In recent years, USA and the UK economies also suffered recessions. In less than two years these countries were out of the woods and on the path of growth again. Why could Nigeria not do the same?
The USA and UK governments used two main strategies in combating their recent recessions. Firstly, they used quantitative easing (print more money!) and spent their way out of recession by engaging in massive construction contracts. When government spends more on construction projects, more workers are employed, suppliers are busy and the economy is stimulated.
Award construction contracts in Nigeria and two things are bound to happen: the contracts are not executed and the money ends up in foreign accounts.
The second tool used is taxation. Any time USA and the UK want to stimulate economic growth, they reduce taxes for the poor and middle class who are most likely to go out and spend the money. Sometimes, they increase taxes for the rich to increase government spending.
Taxation is a veritable tool for controlling the volume of money in circulation. Unfortunately, Nigeria is still at a point where most people do not pay any tax and those who pay, pay very little. The richest people in Nigeria pay little or no tax.
There are too many people getting away with paying nothing as tax. As a result, Nigeria cannot effectively use taxation as a tool for controlling the volume of money in circulation. Until such a time when every working Nigerian pays decent income tax and pays more in indirect taxes, the government cannot use this tool to control the volume of money in circulation.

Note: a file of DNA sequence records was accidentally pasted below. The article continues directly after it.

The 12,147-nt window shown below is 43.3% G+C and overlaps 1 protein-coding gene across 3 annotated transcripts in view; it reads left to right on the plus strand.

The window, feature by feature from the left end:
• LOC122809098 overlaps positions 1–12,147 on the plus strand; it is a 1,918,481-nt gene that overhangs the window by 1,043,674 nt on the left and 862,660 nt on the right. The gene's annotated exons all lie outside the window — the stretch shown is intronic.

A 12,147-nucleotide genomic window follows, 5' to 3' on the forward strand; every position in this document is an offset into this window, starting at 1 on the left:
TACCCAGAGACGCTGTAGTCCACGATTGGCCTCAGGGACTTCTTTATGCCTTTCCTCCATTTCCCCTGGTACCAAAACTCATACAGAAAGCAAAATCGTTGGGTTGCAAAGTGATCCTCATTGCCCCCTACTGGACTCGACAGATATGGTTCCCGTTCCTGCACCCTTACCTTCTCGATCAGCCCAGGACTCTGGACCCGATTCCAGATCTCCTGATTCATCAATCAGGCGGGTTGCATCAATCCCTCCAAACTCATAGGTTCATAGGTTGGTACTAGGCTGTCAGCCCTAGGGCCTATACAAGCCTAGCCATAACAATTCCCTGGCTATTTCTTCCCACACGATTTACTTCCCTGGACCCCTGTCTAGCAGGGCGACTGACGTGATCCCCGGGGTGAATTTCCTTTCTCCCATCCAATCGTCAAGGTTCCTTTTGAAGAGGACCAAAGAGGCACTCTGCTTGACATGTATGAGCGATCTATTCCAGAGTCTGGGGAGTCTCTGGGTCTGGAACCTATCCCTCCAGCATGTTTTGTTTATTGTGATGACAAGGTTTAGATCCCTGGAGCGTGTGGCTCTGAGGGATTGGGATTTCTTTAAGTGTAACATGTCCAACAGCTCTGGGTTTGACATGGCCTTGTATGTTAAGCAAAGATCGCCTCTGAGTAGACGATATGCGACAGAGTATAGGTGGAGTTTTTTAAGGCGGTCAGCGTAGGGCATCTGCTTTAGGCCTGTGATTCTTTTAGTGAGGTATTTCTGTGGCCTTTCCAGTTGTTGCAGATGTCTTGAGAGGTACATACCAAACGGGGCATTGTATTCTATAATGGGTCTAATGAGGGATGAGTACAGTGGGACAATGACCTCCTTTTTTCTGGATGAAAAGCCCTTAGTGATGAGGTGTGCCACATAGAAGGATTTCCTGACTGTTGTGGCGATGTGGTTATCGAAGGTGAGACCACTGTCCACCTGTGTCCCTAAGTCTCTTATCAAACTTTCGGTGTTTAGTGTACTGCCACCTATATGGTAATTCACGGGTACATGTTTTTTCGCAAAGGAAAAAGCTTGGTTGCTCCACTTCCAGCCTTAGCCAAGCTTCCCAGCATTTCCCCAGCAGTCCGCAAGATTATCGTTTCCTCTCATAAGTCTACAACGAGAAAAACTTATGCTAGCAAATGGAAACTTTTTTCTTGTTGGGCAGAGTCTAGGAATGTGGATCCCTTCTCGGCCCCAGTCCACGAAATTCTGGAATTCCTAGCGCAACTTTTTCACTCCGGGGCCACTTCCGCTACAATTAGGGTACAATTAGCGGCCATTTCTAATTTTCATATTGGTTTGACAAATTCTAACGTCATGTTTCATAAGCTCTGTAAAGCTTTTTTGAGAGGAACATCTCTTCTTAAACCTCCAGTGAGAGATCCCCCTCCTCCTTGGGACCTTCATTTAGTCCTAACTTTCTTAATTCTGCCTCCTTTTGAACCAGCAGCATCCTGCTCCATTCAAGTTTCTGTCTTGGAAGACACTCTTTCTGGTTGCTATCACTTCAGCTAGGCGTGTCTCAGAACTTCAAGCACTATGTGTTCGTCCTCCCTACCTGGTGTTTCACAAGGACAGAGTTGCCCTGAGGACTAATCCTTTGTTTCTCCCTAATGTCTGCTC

I am aware that many are averse to taxation. That is because they do not understand how powerful an instrument it is. It is so powerful that it will even reduce electoral fraud and corruption in high places. This is another debate. Suffice it to say that no one pays over 25% of their earning as tax and condones electoral malpractices and corruption. No one who pays decent tax calls it "national cake".
The need to diversify the economy is well recognised. We can no longer rely solely on petroleum. Be that as it may, let it be known that diversification only benefits a country that knows how to collect taxes that are due to it. If businessmen make billions from export of cocoa, groundnut, rice, tomatoes, petroleum, tin, gold etc and pay nothing as tax, we remain where we are as a country in recession.
As I have said since 2005 (Nigerian Observer), taxation is the answer to all our developmental problems. The difference between developed and developing countries boils down to effective and ineffective taxation. All countries with effective tax regimes thrive.
By: Sunny Oduware-Uwadiae